By Kerri Kennedy and Patricia Sellick
As we pause to mark Women’s History Month, we celebrate the progress made by women in politics, policy, and economic development. But we also note the absence of women in leadership roles in formal peace-building processes. In Syria, women have been actively leading peace efforts in their communities throughout the protracted violent conflict, but their participation was limited at the talks aimed at bringing an end to today’s most devastating crisis.
The ongoing tragedy in Syria has plunged millions of women into refugee status—together with their children, who constitute more than half of all refugees. Acutely aware of the devastating impacts of the war, women in Syria are demanding full participation in peace-building processes—demands which align with UN resolutions that promote women’s participation in conflict resolution and recovery.
Every day, women around the world are leading social movements, promoting nonviolent actions and resolving conflicts house by house, community by community, country by country. Indeed, there is an expanding recognition globally of the crucial role of women in all aspects of peace making and peace-building. However, women’s participation in formal peace processes still remains low—likely because such approaches primarily engage armed actors rather than integrating a plurality of representatives from affected communities, including groups that have remained committed to nonviolence.
Ensuring inclusion of women in the peace talks over Syria—and making their roles visible and highlighting their contributions—would not only be a symbolic victory. It would also help strengthen the peace process on the ground in Syria, where many women are united in the belief that this war must end, and that they could play a role in building the conditions for peace. Be they Sunni or Shia Muslim, Christian, Assyrian, Kurd, or Syriac, women tell us and our civil society partners on the ground they want a future of peace and shared security.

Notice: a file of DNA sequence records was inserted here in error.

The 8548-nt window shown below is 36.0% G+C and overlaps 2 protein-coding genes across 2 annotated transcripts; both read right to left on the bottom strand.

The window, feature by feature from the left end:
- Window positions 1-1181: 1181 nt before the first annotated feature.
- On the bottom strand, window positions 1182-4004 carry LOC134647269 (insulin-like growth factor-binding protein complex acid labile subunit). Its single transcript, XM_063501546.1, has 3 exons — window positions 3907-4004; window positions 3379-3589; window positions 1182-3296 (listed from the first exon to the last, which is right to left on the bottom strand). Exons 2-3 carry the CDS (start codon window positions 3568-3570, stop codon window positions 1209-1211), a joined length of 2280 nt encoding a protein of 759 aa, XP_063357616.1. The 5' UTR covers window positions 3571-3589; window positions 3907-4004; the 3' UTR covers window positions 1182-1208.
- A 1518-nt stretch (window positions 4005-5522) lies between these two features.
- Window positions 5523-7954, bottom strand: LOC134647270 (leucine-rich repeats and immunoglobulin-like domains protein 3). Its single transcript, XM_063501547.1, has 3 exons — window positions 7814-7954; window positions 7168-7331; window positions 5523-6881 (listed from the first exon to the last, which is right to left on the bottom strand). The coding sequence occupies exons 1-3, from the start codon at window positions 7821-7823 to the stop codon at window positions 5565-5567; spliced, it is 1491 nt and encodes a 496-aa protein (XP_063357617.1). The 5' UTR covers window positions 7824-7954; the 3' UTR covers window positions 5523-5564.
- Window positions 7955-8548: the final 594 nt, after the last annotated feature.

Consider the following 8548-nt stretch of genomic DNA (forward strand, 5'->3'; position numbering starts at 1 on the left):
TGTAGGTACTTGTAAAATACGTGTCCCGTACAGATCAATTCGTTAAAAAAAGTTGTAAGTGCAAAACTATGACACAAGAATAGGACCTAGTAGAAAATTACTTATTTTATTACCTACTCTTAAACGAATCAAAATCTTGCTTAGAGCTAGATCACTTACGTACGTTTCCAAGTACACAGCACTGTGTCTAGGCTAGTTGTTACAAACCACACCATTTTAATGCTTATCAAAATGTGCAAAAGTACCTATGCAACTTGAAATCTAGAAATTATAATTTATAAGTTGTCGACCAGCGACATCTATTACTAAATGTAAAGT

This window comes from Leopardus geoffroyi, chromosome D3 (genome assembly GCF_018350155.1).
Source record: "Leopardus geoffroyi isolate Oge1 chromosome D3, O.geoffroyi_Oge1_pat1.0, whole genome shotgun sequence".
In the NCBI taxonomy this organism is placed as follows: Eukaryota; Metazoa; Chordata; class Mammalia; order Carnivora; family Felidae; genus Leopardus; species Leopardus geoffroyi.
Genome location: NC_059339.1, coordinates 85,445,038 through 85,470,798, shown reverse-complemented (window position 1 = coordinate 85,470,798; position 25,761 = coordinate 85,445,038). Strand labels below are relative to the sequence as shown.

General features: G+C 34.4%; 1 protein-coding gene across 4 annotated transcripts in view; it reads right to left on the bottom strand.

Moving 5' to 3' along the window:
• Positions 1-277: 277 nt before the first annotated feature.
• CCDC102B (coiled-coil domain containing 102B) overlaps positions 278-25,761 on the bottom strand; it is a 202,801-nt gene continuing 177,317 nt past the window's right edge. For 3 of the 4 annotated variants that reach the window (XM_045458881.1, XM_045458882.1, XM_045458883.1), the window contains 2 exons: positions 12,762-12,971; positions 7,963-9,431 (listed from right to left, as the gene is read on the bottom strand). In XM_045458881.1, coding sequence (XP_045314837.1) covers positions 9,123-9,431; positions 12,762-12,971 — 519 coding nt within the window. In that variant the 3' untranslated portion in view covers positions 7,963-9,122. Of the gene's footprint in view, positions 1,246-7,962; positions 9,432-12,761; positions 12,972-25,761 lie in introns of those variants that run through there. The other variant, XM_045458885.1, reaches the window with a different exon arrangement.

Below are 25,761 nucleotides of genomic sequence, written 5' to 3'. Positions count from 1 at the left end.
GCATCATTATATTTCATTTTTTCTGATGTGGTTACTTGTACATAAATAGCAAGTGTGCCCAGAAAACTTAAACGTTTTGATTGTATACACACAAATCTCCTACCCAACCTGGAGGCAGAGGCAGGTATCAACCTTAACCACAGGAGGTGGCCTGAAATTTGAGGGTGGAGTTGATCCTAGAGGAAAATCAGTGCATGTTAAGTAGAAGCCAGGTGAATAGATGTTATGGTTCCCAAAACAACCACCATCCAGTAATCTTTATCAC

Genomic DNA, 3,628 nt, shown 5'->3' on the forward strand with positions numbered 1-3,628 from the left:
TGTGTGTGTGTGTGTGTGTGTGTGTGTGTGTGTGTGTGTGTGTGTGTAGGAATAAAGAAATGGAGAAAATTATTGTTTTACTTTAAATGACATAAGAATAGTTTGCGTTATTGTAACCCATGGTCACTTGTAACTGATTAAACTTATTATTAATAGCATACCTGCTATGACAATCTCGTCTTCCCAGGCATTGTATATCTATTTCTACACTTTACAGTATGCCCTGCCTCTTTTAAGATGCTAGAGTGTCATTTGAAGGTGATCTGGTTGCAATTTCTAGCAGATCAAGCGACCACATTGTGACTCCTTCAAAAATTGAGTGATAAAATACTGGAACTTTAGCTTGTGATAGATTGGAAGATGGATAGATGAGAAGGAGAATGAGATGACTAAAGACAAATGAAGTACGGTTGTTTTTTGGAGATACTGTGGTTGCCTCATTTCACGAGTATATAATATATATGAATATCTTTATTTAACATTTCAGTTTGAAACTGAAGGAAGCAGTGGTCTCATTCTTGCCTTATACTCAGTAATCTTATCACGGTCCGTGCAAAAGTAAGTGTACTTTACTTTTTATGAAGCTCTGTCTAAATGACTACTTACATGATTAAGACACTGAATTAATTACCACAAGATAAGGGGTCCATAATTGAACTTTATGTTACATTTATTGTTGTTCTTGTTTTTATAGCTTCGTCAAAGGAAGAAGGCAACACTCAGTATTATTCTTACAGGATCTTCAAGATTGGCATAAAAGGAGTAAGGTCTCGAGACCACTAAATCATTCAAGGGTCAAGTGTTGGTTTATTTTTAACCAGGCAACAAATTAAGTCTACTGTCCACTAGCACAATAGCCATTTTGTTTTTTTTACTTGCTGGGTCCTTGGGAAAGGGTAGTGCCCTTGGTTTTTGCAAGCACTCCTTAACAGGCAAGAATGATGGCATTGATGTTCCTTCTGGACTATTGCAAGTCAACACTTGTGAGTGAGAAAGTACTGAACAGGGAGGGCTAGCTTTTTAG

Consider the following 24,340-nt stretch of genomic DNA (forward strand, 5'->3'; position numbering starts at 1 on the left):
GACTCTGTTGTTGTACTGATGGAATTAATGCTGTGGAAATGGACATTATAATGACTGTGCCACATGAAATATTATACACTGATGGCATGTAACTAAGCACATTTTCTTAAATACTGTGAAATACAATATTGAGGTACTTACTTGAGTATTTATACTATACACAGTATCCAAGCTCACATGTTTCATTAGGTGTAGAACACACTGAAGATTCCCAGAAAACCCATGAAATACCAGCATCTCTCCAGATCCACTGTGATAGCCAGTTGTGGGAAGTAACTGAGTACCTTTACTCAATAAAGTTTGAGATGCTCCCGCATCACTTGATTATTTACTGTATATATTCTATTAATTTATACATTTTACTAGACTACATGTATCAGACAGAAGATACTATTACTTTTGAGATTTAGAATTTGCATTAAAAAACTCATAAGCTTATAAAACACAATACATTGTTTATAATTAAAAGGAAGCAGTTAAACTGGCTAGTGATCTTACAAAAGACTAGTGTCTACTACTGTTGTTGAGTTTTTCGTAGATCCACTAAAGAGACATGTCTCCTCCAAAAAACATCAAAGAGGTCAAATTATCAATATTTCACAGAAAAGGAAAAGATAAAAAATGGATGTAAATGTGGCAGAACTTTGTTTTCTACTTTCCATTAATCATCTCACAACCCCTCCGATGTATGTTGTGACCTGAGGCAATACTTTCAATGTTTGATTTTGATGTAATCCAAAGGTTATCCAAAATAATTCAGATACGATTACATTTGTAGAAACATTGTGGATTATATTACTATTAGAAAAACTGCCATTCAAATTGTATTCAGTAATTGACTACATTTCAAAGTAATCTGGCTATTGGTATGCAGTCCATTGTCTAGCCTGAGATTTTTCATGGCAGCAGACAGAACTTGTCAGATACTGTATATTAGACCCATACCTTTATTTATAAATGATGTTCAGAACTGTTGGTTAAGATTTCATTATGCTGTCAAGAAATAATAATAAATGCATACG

Why should we care if women are included in formal peace processes? First, conflict affects women and men differently, and their perspectives can help ensure that important components to a durable peace are not missed. Second, evidence shows us that women’s participation in peace processes leads to more sustainable results. To create a sustainable peace, women (and other members of civil society groups) need to help set the agenda and contribute to the negotiations early on. All perspectives need to be heard and engaged in order for peace processes to yield inclusive and durable results.
In 2008, a study of 33 peace processes by the UN documented that only 11 of 280 participants were women, eight years after the passage of UN Security Council Resolution 1325 on Women, Peace, and Security that addressed the need for women to play central roles in peace-building processes.